Handbook on Teaching and Learning in Political Science and International Relations
Show Less

Handbook on Teaching and Learning in Political Science and International Relations

Edited by John Ishiyama, William J. Miller and Eszter Simon

With a focus on providing concrete teaching strategies for scholars, the Handbook on Teaching and Learning in Political Science and International Relations blends both theory and practice in an accessible and clear manner. In an effort to help faculty excel as classroom teachers, the expert contributors offer representation from various types of institutions located throughout the world. Split into three distinct parts, this book discusses curriculum and course design, teaching subject areas and in class teaching techniques.
Buy Book in Print
Show Summary Details

Chapter 18: Teaching graduate research methods

Mitchell Brown

Extract

In fundamental ways, research methods courses and training in graduate programs are the critical lynchpin of a student’s education. At the doctoral level, the yardstick used to measure an academic’s success is his or her ability to engage in enduring and current substantive debates and add to these through the production of new knowledge in the field. Doing so is impossible without quality methods education of some sort, and is therefore essential for the future of any discipline. Methods training is equally, albeit differently, important in master’s level graduate courses. Particularly in terminal degree programs like a Master of Public Administration (MPA), students seek to obtain transferable skills that they can then utilize in applied settings. In addition, there is at least anecdotal evidence about how strong methods education travels beyond the search for a tenure track job. Murakami (2012) writes, ‘the research skills I had accrued as a graduate student were much rarer and more difficult to acquire’ than other skills that non-academics have competing for jobs outside academia (p. 813). Various industries are putting greater emphasis on these transferable skills, with pressure coming from both employers and governments (Clark 2011).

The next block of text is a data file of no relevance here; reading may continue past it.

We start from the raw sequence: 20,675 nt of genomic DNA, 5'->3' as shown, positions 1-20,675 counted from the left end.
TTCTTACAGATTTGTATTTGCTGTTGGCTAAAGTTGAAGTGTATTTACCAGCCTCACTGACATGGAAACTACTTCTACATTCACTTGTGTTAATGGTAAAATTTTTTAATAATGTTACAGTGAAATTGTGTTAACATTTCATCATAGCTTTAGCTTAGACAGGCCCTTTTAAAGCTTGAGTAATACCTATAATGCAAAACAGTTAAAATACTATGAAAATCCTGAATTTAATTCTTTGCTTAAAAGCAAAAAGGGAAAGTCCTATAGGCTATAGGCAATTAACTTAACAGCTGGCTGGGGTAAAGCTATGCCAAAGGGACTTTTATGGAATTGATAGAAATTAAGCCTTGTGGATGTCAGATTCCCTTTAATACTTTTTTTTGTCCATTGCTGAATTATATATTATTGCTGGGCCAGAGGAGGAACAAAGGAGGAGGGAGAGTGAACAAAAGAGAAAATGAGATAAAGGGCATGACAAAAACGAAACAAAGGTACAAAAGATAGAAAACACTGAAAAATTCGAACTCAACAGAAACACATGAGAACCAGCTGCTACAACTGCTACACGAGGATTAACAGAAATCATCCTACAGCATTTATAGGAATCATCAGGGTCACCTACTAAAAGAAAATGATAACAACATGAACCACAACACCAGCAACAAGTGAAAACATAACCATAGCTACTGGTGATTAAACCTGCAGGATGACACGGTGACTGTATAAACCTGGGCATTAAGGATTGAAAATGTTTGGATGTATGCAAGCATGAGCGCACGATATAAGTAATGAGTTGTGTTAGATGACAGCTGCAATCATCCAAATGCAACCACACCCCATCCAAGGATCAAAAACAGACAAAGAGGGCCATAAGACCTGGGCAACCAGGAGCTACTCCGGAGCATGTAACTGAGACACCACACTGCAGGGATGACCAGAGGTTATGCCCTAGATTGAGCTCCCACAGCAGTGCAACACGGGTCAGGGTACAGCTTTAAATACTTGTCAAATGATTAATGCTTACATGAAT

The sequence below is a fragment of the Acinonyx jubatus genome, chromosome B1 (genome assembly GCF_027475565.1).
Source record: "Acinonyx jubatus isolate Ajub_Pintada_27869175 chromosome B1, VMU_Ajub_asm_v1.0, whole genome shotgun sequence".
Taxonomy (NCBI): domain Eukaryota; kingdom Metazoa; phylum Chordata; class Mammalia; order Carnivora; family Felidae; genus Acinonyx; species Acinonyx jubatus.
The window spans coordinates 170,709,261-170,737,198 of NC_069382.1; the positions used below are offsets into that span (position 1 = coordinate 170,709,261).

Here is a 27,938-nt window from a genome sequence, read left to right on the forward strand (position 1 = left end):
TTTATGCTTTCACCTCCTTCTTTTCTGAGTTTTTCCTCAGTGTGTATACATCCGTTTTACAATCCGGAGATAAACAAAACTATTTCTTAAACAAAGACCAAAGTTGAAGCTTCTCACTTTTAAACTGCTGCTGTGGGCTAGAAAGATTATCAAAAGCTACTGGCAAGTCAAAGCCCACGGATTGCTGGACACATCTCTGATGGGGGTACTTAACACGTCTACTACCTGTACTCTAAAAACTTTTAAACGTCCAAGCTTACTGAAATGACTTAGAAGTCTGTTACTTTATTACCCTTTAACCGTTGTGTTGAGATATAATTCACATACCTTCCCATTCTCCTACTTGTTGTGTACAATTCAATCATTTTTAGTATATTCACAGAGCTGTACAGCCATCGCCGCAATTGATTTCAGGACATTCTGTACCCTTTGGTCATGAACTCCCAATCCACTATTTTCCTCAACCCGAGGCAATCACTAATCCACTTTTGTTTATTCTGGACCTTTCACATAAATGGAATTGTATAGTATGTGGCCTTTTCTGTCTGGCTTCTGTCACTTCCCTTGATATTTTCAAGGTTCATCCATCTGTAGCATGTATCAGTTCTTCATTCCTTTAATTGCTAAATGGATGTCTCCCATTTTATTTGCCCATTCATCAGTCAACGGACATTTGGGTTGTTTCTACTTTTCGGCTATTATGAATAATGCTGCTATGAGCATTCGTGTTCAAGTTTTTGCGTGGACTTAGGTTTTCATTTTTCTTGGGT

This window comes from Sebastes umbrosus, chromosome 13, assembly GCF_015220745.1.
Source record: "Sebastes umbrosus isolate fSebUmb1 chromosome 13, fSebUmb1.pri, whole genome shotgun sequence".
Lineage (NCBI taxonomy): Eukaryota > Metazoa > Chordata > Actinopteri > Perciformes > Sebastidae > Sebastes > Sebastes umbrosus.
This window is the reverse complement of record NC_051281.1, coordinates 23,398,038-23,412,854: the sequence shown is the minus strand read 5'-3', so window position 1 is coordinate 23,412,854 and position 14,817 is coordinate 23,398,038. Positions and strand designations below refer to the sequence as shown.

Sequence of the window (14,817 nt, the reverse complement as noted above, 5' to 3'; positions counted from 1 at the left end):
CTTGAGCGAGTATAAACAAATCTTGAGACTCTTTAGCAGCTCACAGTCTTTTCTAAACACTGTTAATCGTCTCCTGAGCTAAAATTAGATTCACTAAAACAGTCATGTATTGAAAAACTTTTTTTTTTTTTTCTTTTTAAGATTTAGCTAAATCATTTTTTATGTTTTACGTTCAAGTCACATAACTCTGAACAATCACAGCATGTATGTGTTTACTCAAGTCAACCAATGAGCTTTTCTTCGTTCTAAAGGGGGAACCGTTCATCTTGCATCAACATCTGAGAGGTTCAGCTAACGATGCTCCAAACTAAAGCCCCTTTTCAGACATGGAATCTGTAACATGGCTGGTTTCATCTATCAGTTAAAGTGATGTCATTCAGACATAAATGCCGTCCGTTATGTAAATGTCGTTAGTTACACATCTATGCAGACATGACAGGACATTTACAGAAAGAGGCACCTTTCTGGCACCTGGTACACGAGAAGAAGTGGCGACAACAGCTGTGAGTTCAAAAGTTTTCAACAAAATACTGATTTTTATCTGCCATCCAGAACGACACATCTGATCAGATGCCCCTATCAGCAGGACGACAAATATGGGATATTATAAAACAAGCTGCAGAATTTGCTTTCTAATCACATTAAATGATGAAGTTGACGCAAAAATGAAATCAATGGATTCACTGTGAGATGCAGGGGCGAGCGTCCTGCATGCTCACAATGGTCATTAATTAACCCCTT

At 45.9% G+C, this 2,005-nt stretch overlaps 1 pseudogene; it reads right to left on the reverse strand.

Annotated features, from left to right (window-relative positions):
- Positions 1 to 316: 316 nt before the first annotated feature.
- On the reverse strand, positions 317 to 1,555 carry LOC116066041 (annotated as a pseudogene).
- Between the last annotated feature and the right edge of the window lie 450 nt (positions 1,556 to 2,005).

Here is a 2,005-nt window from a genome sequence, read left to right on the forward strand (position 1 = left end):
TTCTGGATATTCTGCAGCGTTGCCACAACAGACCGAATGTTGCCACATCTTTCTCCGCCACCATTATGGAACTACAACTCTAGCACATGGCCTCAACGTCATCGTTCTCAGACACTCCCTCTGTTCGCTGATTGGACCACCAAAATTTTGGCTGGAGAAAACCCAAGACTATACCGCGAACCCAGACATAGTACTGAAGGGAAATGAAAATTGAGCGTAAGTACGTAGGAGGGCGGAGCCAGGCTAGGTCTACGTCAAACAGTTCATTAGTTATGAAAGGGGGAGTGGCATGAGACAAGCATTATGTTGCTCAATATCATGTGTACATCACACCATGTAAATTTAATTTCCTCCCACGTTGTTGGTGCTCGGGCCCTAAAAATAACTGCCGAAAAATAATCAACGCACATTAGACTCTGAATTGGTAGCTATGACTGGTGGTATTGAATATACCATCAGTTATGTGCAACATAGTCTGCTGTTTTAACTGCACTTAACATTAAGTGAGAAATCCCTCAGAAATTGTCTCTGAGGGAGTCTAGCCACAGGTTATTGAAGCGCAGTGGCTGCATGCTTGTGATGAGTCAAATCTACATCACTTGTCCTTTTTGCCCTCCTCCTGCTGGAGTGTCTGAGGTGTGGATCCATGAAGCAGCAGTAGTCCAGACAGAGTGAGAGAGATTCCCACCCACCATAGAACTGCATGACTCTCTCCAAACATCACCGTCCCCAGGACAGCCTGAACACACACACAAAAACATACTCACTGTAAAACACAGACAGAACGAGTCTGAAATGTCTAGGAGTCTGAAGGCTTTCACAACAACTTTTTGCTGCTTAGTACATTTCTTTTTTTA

You are not authenticated to view the full text of this chapter or article.

Elgaronline requires a subscription or purchase to access the full text of books or journals. Please login through your library system or with your personal username and password on the homepage.

Non-subscribers can freely search the site, view abstracts/ extracts and download selected front matter and introductory chapters for personal use.

Your library may not have purchased all subject areas. If you are authenticated and think you should have access to this title, please contact your librarian.


Further information

or login to access all content.